Dr Anselmo Set Cabigan, PhD
The last time Ka Abe asked me to write something for the second volume of Living With Nature, I wrote about catching quail with bare hands and shrimp with a noose of hair from a horse’s tail. The joys of childhood in the hinterland ring like legend for the metropolitan youth of today. This time, I choose a timely subject, rice – the staple: in the time of hunger between harvest seasons.
Before the advent of high yielding varieties (HYV) of rice and the requisite fertilizers, pesticides, and irrigation support systems, there was only one cropping season, even in lowland irrigated ricefields. Seedbeds were prepared immediately after the early rains in May for transplanting on the first week of June. The paddies were plowed twice and harrowed thrice before transplanting the month-old seedlings. Father would leave three small paddies around the seedbed. These were prepared rather hurriedly after the seedlings have been uprooted. There was no transplanting on these paddies because all the seedlings would have been used up on the main field. These were seeded directly instead.
The variety used was called Sinadyaya (meaning by intent.) The variety was intentionally different from the main crop because it played a crucial role in the survival of the rice farmer. The main crop would ripen from October to November, a long wait indeed for a farmer whose family supply of rice ran out two months after planting the main crop.
The Sinadyaya was not a handsome crop. It was rather short, spindly with a tendency to crawl on the ground. The least wind brought it down, lifting only one or two leaves and the short sparsely – grained panicle just above the water line. Its grain was coarse, with dark red pericarp, practically tasteless and hard-textured when cooked. But it had its merits. In the stormy, rainy, cloudy season of May to August, it brought a crop of grain ripening even in the rain. August was kawitíng-palakól season (literally, reaching with the edge of the axe) when hunger stalked the rice farmer’s family before the next harvest season. And it was in August when the ungainly Sinadyaya brought its measly harvest of coarse, tasteless grain.
There was no problem harvesting in the rain. The panicles could be threshed in the shed. The problem was drying the grain for milling. It was impossible to dry in the sun. The sun seldom came out between the August rains. Mother roasted the fresh grain on a large talyasì (wok) over a low smoldering fire, stirring the grain with a long-handled wooden ladle. We, children, gathered around the fire waiting for popped grains that sometimes jumped out to the ground. Eventually the grain was half-cooked and dry. It was called tanák (probably the closest term for parboiled rice).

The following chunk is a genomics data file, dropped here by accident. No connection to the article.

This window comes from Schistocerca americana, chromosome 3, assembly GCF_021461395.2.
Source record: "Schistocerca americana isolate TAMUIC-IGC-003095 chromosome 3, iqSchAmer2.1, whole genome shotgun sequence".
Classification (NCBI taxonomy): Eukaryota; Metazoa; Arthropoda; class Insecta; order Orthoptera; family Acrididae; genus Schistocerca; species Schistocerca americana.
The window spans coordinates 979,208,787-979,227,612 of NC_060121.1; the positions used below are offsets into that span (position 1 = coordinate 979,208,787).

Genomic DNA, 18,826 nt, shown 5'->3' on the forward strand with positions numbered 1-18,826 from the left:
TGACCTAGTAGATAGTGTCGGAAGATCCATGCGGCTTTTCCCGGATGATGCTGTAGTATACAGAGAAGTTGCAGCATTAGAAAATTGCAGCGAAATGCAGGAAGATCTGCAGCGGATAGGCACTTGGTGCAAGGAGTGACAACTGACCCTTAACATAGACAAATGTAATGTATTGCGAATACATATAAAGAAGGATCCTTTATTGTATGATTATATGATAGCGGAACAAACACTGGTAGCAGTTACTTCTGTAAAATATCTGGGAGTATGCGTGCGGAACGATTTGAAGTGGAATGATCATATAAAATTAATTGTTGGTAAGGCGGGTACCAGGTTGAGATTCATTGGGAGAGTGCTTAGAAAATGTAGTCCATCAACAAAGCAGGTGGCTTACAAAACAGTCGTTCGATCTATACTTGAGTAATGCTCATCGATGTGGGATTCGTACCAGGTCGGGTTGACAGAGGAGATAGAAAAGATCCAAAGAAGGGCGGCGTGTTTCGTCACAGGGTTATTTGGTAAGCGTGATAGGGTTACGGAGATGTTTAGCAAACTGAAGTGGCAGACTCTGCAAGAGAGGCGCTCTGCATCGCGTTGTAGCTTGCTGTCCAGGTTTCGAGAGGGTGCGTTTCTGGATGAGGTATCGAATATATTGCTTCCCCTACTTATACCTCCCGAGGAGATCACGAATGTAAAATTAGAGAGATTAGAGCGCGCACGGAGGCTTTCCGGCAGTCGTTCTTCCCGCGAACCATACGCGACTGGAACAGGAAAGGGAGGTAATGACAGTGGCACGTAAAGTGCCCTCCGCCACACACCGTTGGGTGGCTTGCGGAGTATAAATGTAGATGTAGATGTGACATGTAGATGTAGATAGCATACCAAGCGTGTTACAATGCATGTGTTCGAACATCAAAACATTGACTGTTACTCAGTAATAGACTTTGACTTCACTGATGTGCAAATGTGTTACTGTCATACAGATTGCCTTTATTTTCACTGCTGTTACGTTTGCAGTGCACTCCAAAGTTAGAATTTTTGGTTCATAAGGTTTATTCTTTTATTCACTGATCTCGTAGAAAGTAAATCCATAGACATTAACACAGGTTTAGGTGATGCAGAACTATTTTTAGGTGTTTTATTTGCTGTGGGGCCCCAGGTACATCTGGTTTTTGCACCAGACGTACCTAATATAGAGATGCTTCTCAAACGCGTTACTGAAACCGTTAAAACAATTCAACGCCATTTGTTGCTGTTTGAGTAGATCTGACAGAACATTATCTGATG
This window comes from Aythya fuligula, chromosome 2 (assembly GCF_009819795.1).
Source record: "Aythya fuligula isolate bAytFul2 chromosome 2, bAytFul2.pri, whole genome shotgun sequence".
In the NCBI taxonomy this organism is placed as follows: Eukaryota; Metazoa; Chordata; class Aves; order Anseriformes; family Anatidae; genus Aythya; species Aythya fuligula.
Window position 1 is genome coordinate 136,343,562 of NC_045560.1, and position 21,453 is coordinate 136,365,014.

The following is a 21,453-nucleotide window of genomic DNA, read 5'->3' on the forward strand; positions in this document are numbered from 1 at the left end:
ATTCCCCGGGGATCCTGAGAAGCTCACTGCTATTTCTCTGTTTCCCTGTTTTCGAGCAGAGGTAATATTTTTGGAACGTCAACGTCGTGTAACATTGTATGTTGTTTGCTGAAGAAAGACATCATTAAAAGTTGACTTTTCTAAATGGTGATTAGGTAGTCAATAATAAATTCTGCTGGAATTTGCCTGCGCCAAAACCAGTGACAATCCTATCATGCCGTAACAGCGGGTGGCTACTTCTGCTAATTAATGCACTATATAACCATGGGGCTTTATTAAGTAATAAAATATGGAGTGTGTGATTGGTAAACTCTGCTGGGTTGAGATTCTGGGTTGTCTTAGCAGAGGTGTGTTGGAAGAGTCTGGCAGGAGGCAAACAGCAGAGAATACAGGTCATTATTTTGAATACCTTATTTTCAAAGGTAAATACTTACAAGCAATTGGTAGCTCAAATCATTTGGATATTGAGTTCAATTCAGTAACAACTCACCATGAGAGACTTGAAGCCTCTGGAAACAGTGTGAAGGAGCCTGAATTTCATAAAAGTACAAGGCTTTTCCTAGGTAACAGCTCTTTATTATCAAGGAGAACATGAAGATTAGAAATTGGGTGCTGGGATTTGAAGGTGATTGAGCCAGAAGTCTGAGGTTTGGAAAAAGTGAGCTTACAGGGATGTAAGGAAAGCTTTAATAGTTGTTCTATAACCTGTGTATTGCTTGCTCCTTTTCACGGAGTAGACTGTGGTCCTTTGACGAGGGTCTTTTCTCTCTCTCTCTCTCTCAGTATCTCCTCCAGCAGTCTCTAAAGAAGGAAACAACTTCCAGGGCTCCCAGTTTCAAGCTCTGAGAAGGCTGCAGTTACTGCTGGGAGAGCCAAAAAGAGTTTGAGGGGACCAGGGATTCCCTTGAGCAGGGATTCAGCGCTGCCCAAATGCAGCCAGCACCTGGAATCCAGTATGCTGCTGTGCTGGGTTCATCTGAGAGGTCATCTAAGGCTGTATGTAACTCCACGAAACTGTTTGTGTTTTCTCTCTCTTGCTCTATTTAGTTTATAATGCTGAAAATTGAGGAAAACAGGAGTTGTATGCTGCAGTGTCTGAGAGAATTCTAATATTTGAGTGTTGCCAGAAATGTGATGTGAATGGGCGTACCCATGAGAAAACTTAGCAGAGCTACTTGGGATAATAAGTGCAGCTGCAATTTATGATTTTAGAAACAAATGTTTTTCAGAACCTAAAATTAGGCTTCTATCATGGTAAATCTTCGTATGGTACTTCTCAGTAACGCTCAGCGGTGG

The tanák was still hot when transferred to a wooden mortar for pounding. There was very little rice bran. Parboiling had made the pericarp tough and the endosperm elastic. Pounded rice was almost whole grain, with the bran intact. This was called pinawà (brown rice). The partly roasted aroma was good, but above all the quick product of industry was on the dining table in no time. Hunger stopped stalking.
Long before the merits of brown rice was in advertisement, it was an item of survival in the farmer’s diet. Brown rice took twice as much water to cook. Soft well-milled rice varieties that required 1:1 rice:water ratio by volume would take 1:2 rice:water ratio to bring the brown rice to acceptable cooked texture. The hard and coarse Sinadyaya took almost three parts water to one part rice. The gain in volume was further improved by a decrease in intake. One took about half as much pinawà as polished rice. It was a bit tough and took much longer to chew (also much longer to digest). Consequently, one ate less rice and more of the green vegetables that grew on the bench terraces, clung on the fence, and even clambered onto the roof.
When the rice shortage became a current issue, my family switched to brown rice. No, we did not get the ungainly Sinadyaya type. We bought the highest quality aromatic brown rice in the market. The term did not fit the product – it was not brown. Vacuum-packed and pre-cleaned, it looked almost white with colorless pericarp. It cost as much as its well-milled counterpart of the same variety. (As a matter of fact, it should cost less because the milling recovery was 20% higher in brown rice). True enough, it took twice as much water to cook, required more chewing time to eat, but tasted good. It also cut my family rice consumption to half.
Living With Nature includes not only reminiscing the romantic past when oldtimers like us lived in a more “naturalistic” environment. Bringing up the lessons learned a long time ago to the present is more useful. Switching to brown rice not only makes more milled grain available, it also reduces consumption. In simple arithmetic, increased production [milling recovery and cooking volume] and reduced consumption [less rice intake per meal] means a higher ending rice stock balance. It may be too much to suggest paddy processing by tanák, but certainly choosing pinawà sounds more like a health option than a sacrifice.~
Living with Nature in Our Times, AVR